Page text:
Meet Naeem Khan, Michelle Obama’s Fashion Designer


Designer for power women had his life changed when outgoing First Lady wore his gown for a state dinner in 2009.


When he was an adolescent growing up in Mumbai, fashion designer Naeem Khan had just one dream.

“When I was 14 years old, I said to my then-girlfriend in India that one day I am going to design for the First Lady of America,” says Khan, who remembers being enchanted by images of former First Lady Jacqueline Kennedy in the now defunct Life Magazine.

Almost four decades later, the designer, now 57, has fulfilled his dream many times over. As one of Michelle Obama’s favourite couturiers, he has dressed her for various state dinners, as well as for more casual occasions, such as during a visit to Brazil.


“[Michelle] likes elegant glamour and loves her arms, so you have to make sure you enhance that.”


Since he launched his eponymous label in 2003, his uniquely glamorous aesthetic featuring figure-flattering silhouettes and lavish textiles have made him a firm red carpet favourite of some of the world’s most famous women, ranging from celebrities such as singer Beyoncé and actress Penelope Cruz to prominent public figures including Queen Noor of Jordan and Catherine, Duchess of Cambridge.

In Singapore to present his Spring/Summer 2017 collection at Singapore Fashion Week, Khan says without hesitation that the moment Michelle Obama stepped out in his strapless, embroidered gown to host their first State Dinner for India in 2009, he knew his life had changed. He was propelled to global fame in that singular moment.

Khan was hosted at the U.S. Embassy by HE Kirk Wagar during his trip – here are the photos.

Mr Naaem Khan, Ms Crystal Meredith Wagar, HE Kirk W.B. Wagar (U.S.A)
Mr Naaem Khan, Ms Crystal Meredith Wagar, HE Kirk W.B. Wagar (U.S.A)

“I have always believed that if you are true to your dream and consistent in pursuing it, it will happen,” he says.


He grew up with a lifelong interest in fashion and honed his sartorial instincts by “osmosis”, thanks to his grandfather and father who both designed luxurious textiles and clothing for Indian royal families. At the age of 20, he moved to New York City to do an apprenticeship with legendary designer Roy Halston Frowick of the label Halston where he rubbed shoulders with Halston’s social circle, which included luminaries like the artist Andy Warhol, actress-singer Liza Minnelli and dancer Martha Graham.

His time with his guru Halston – who coincidentally shot to fame when he designed Jackie Kennedy’s pink pillbox hat which she wore to her husband’s presidential inauguration – laid the foundations for his own label.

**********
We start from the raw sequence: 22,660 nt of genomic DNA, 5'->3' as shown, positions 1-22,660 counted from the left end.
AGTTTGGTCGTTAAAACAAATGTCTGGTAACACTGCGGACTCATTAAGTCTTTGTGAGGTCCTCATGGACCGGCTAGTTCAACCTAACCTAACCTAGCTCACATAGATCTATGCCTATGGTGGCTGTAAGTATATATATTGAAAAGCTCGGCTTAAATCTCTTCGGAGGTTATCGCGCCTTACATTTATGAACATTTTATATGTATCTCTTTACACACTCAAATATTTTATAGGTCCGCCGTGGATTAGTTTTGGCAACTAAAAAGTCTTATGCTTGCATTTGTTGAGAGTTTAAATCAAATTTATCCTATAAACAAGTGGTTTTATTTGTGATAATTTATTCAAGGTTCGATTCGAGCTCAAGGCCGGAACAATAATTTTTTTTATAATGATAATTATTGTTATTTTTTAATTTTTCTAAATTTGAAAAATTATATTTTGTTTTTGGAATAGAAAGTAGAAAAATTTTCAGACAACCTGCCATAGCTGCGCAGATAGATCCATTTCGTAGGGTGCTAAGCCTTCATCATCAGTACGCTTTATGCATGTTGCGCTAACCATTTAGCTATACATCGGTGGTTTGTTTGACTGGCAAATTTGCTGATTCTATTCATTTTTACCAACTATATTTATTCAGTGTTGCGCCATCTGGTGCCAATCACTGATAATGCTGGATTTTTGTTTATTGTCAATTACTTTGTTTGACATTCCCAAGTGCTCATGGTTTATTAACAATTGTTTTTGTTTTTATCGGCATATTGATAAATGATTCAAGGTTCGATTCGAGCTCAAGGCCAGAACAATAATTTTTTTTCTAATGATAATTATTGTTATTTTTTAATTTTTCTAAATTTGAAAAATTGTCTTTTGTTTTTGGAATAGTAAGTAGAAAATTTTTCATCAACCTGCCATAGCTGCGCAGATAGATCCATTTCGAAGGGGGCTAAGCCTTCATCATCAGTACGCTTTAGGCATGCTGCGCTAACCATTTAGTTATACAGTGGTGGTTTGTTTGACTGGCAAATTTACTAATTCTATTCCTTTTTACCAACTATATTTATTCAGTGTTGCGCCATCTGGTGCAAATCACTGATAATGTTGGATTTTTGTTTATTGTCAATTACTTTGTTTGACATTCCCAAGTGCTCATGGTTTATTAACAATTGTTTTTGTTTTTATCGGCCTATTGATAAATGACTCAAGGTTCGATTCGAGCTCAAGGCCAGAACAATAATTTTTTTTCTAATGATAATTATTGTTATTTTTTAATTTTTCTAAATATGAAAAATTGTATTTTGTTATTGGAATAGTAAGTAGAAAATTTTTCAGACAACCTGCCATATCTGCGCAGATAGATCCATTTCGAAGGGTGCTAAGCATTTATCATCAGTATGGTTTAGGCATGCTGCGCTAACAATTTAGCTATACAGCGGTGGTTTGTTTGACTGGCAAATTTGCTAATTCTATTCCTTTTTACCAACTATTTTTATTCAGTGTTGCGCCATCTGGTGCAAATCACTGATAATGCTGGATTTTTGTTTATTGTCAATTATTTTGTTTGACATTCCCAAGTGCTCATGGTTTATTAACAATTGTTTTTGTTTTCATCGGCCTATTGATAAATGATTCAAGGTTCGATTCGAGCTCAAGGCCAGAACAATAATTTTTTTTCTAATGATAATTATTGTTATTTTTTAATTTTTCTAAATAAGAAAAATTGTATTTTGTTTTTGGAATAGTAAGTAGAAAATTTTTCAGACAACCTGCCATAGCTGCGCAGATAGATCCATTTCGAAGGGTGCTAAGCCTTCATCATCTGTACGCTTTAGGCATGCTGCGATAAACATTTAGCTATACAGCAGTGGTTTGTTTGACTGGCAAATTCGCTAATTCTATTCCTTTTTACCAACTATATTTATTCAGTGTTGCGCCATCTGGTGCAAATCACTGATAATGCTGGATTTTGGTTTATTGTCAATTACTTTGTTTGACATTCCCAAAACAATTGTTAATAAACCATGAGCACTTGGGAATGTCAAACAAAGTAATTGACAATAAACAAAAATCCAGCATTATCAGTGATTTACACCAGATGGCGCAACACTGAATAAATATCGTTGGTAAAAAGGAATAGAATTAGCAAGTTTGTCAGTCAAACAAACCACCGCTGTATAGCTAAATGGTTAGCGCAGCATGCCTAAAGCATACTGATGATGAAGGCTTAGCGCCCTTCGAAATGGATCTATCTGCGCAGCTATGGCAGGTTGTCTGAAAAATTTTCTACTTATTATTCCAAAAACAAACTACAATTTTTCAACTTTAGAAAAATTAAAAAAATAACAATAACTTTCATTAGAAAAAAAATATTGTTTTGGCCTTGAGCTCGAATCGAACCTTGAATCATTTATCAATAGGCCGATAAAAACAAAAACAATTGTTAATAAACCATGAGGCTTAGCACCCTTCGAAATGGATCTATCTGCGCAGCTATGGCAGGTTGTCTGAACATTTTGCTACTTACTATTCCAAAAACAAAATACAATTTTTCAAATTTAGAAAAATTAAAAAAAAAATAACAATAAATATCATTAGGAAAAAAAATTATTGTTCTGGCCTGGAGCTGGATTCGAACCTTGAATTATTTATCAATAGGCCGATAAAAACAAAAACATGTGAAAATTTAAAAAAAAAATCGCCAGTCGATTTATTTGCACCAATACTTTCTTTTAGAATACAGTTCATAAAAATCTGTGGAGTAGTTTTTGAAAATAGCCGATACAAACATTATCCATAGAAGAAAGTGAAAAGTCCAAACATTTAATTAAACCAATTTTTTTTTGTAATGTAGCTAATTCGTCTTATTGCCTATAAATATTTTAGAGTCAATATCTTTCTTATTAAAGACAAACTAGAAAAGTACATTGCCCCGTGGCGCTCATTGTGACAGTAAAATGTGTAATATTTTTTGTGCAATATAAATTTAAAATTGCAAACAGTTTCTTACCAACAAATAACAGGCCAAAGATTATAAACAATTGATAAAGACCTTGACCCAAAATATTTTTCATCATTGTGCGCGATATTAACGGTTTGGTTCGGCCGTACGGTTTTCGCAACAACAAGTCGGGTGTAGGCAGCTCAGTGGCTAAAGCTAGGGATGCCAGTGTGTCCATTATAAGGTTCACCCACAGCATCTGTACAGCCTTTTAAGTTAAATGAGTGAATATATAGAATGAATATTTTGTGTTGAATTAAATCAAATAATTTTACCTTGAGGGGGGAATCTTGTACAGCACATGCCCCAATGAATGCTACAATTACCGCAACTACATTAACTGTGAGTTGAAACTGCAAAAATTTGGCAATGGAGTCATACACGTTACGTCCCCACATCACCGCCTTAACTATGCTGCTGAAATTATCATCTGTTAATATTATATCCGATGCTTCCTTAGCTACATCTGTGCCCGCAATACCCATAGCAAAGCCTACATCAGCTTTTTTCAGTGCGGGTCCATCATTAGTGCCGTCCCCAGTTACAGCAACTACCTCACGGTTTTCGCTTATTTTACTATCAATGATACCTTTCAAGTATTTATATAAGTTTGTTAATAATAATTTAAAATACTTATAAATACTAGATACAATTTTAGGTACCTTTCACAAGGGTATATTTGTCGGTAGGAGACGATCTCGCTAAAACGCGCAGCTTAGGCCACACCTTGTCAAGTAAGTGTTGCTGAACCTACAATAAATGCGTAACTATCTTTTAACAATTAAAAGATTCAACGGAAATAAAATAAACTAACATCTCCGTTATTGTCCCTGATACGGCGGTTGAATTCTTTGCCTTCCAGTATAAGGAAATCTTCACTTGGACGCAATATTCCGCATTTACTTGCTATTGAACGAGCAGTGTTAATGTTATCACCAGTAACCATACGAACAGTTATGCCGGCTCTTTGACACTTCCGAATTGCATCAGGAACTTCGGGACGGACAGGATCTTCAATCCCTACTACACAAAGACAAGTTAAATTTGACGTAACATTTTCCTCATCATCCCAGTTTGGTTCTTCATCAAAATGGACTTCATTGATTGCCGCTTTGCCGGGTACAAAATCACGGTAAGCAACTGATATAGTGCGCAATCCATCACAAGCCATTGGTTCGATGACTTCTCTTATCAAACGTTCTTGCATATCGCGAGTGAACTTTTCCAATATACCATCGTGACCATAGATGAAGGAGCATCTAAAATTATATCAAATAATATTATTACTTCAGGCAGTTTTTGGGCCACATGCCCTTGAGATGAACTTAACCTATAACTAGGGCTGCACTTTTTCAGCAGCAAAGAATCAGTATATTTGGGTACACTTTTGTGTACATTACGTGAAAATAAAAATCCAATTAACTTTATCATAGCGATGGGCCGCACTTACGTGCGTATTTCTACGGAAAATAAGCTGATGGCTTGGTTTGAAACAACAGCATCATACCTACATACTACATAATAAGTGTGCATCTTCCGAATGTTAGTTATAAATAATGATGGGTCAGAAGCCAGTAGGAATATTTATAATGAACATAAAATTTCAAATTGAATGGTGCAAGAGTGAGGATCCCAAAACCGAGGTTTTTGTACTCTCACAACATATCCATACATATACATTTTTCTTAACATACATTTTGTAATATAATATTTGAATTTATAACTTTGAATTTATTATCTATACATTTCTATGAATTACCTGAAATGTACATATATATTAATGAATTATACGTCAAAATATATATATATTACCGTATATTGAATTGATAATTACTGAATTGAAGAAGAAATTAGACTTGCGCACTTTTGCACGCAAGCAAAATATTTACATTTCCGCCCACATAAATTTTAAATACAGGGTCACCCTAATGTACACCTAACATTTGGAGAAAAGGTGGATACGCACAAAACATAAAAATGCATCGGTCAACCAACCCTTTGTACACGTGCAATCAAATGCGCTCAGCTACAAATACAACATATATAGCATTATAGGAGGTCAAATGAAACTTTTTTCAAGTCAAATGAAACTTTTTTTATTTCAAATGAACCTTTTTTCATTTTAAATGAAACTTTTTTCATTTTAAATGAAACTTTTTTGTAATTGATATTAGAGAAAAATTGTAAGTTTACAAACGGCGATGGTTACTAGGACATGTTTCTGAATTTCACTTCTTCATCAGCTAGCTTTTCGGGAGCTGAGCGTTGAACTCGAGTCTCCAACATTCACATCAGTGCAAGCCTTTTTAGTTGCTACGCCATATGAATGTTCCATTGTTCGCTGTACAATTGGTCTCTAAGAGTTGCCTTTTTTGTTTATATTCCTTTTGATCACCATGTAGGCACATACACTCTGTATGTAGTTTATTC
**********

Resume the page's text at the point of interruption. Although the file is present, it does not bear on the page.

He says: “My style is to use textures and luxurious fabrics in a form which is classic, yet relevant to the times. It works perfectly for powerful women because the garments send a very strong message – I am powerful, confident and fashionable. Look at me.”


The business of fashion is of course notoriously challenging, but Khan says he grew his to its current size by sticking to a simple principle. Besides his ready-to-wear business, he also launched Naeem Khan Bridal in 2013, and both lines are sold at over 100 retail outlets around the world.

“I don’t have investors and I’ve grown my business organically by watching the bottom line to make sure we are making money. It is not about having the largest business which is running at a loss,” he says. “Instead, my business philosophy is about having a good life, being profitable and enjoying what I do.”

One of his greatest rewards is having the privilege to develop relationships with movers and shakers of society, like the outgoing First Lady. “She gives full liberty to design for her. We have her form and we’ve create mannequins to drape on so it’s become a simpler process,” he says. “She likes elegant glamour and loves her arms, so you have to make sure you enhance that.”

Certainly, a designer couldn’t ask for a better muse. He adds: “She’s tall and has a great body for clothing so she is the perfect person to design for as she knows how to carry it off.

“She has said to me how much she loves my work. I love that she is so open with her compliments and has such respect for my art, which makes me want to do more for her.”

source: / The Peak, SPH Magazines  / Home> Fashion & Watches / by Karen Tee / November 02nd, 2016

A hero of the golden age

Hyderabad, TELANGANA :